An endometrial biopsy is a medical procedure in which a small piece of tissue from the lining of the uterus (the endometrium) is removed for examination under a microscope. The removed tissue is examined for cancer or any other cell abnormalities. An Endometrial Biopsy involves the interior lining of the uterus, cervix, and vagina.
How an endometrial biopsy is performed?
Why an endometrial biopsy is performed?
An endometrial biopsy is done to help your doctor find out the cause of problems leading to heavy or irregular bleeding. It is the most common test done to diagnose endometrial cancer. Though it is a simple office procedure, it needs to be performed by a provider who has experience in performing the test. The biopsy also lets your doctor check to see if your body's endometrial hormone levels are balanced.
What are the indications for an endometrial biopsy?
If you have any of the following, your doctor may recommend an endometrial biopsy:
- The individual is placed in a lithotomy position. The patient lies flat on the back (supine), with feet raised and supported by foot rests, called stirrups
- An instrument called a speculum, is inserted into the vagina
- The speculum gently spreads the vaginal walls following which the vagina and the cervix are exposed
- Various devices (such as a curette, pipette, electronic suction device, jet irrigation device, or a brush) can be used to obtain samples from the inner lining of the uterus
- The device is passed through the cervix into the uterus and may be moved up and down to obtain the sample
Endometrial Biopsy is performed either by an obstetrician, a gynaecologist
, a family physician, or a general surgeon, with assistance from an anaesthesiologist
. The procedure usually takes about 20-30 minutes.
Preparations needed before an endometrial biopsy
- The physician may evaluate the individual’s medical history to gain a comprehensive knowledge of the overall health status of the patient including information related to the medications that are being currently taken
- Some medications increase a person’s chances of bleeding and it may be recommended to discontinue them for a period of time, before the procedure is performed
- Blood tests may be performed to determine if there is a bleeding tendency or any other medical conditions that prevents the person from undergoing the procedure
- Normally local anaesthesia is not used however, do inform the physician if you are allergic to any local anaesthetics, lidocaine, etc.
- Avoid application of any deodorant, or topical medicines on the area, prior to the procedure
- It is advisable to quit smoking and the use of any nicotine based products, for a while, before the surgery
- Consumption of alcoholic drinks must also be avoided for a period of time, as instructed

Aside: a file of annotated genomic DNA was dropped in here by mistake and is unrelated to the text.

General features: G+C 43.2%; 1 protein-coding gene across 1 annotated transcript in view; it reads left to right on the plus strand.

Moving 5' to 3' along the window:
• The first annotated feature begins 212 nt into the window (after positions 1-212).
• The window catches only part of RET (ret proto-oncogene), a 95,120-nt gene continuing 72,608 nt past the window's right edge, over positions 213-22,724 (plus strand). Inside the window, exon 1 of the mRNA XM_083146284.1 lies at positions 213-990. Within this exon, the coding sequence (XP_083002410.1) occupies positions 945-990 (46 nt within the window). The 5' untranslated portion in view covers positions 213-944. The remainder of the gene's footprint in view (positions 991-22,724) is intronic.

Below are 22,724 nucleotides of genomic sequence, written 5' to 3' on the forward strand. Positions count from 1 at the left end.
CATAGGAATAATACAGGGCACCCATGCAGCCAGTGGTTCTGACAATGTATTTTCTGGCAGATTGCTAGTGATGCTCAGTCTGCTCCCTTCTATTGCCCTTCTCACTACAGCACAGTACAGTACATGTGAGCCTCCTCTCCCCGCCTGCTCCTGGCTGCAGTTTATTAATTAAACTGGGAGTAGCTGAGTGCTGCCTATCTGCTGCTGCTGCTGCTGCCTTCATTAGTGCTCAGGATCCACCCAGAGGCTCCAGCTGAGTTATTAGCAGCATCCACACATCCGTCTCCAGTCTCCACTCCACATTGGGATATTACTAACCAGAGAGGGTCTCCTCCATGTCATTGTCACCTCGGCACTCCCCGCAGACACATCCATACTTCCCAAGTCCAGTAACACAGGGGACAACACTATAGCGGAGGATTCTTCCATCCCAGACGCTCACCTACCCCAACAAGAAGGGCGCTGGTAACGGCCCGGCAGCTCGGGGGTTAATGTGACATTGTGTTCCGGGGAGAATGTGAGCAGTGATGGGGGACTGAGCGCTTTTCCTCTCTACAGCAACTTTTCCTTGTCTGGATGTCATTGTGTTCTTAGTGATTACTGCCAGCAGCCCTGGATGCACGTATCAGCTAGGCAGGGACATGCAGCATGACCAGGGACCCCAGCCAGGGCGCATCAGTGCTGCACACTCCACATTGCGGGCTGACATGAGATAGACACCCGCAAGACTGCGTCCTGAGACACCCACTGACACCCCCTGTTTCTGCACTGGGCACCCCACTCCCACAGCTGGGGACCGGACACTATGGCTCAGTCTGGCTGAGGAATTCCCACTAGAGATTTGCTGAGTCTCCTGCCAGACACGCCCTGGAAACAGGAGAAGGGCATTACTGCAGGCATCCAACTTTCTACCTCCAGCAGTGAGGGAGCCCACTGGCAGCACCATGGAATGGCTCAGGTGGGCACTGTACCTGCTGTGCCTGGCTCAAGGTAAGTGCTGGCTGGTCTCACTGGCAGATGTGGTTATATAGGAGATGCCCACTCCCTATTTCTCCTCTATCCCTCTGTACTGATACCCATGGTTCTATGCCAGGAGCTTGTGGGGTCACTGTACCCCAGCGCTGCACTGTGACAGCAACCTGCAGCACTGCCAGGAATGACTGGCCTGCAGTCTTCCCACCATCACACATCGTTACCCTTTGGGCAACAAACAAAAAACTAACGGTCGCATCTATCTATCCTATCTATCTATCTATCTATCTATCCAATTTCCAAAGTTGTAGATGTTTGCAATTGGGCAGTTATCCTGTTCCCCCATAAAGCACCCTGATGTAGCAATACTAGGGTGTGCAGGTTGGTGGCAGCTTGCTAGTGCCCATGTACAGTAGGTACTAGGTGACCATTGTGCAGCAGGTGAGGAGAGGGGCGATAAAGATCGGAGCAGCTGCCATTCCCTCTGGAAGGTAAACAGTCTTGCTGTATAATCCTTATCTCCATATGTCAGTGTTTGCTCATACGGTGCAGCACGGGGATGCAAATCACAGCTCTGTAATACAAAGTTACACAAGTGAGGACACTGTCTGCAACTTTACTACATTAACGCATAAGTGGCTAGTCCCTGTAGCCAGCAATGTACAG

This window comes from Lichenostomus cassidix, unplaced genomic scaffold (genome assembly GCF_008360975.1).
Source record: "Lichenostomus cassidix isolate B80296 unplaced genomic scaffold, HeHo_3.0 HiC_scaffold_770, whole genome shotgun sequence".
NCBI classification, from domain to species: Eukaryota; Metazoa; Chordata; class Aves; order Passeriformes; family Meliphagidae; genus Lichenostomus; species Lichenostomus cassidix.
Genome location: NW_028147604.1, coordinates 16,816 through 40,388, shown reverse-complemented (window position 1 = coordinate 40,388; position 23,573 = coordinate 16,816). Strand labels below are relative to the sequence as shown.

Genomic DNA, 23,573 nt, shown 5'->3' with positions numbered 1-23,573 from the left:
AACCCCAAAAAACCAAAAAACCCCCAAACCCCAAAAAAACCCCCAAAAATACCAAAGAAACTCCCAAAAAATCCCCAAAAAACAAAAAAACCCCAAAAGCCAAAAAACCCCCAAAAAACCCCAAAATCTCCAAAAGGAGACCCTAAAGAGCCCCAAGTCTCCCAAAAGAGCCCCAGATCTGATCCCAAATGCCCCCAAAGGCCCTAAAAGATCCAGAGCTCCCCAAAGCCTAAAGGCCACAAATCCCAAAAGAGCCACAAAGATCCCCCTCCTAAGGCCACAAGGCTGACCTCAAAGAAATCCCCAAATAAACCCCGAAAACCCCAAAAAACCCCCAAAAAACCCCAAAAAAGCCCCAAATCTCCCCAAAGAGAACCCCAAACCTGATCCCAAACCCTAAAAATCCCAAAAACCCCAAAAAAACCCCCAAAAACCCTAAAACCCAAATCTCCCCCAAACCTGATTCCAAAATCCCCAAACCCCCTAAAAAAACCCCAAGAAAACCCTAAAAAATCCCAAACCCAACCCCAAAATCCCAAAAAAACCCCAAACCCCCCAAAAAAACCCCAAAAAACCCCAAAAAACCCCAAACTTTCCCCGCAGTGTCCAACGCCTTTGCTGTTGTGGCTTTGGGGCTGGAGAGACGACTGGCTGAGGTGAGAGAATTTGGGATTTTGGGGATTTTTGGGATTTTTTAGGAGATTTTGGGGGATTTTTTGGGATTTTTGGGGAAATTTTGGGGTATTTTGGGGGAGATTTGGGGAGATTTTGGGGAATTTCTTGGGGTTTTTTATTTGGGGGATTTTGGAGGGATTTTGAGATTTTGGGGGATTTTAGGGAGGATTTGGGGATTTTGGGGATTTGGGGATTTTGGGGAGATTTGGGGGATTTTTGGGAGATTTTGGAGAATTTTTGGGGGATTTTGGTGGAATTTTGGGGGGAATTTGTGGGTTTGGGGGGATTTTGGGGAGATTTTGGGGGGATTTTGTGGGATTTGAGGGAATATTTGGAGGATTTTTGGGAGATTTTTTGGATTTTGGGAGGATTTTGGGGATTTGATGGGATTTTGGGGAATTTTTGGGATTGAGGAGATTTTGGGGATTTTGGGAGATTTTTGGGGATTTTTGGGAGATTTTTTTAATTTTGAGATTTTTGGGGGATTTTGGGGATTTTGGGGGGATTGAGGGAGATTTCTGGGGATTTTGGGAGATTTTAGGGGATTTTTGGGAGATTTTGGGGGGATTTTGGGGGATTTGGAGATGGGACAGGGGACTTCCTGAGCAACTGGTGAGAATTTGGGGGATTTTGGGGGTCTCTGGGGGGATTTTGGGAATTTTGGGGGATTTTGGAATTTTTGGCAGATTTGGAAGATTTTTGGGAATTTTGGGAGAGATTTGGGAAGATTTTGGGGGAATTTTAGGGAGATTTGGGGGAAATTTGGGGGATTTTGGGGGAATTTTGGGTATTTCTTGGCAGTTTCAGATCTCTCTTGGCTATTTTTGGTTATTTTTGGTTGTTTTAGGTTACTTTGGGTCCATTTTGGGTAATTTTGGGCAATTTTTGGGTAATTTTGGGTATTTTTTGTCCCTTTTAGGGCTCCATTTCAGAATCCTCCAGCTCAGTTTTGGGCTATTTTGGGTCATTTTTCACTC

- The patient must avoid eating or drinking at least 8 hours prior to the surgical procedure, depending on when the procedure is arranged
- For persons suffering from diabetes, it is important that the blood sugar stays within the normal range if not their diabetologist may have to control blood sugar by recommending insulin and/or a combination of oral medicines
Before an Endometrial Biopsy procedure, the patient has to undergo Pap Smear test
and blood or urine pregnancy tests
Complications during Endometrial Biopsy
There are usually no surgical risks or complications associated with an Endometrial Biopsy. However, there are general factors that increase the risk of getting complications during the procedure, which include:
Complications after Endometrial Biopsy
- Obesity: Generally greater the degree of obesity, greater is the surgical risk
- Smoking: Longer the smoking history (in pack years smoked), greater the surgical risk
- Advancing age
- Poorly controlled diabetes, as evidenced by a high hemoglobin A1c and a high fasting glucose
- Poorly functioning kidney, as evidenced by increased BUN (blood urea nitrogen) and blood creatinine
- Poorly functioning liver, as evidenced by increased blood liver function tests
- Hypertension (increased blood pressure), especially if it is poorly controlled
- Poor nutritional status (malnutrition with mineral and vitamin deficiencies)
- Poor lung function, as evidenced by abnormal lung function tests
- History of bleeding disorders
- Longstanding illness, such as autoimmune disorders, chronic infections
- Poor immune system due to a variety of causes
Post Endometrial Biopsy, the following complications may arise:
- Excessive bleeding
- Infection within the lining of the uterine (endometritis)
- In rare cases, unintentional injury of the uterus
The prognosis is usually good with a complete recovery expected in about 3 weeks.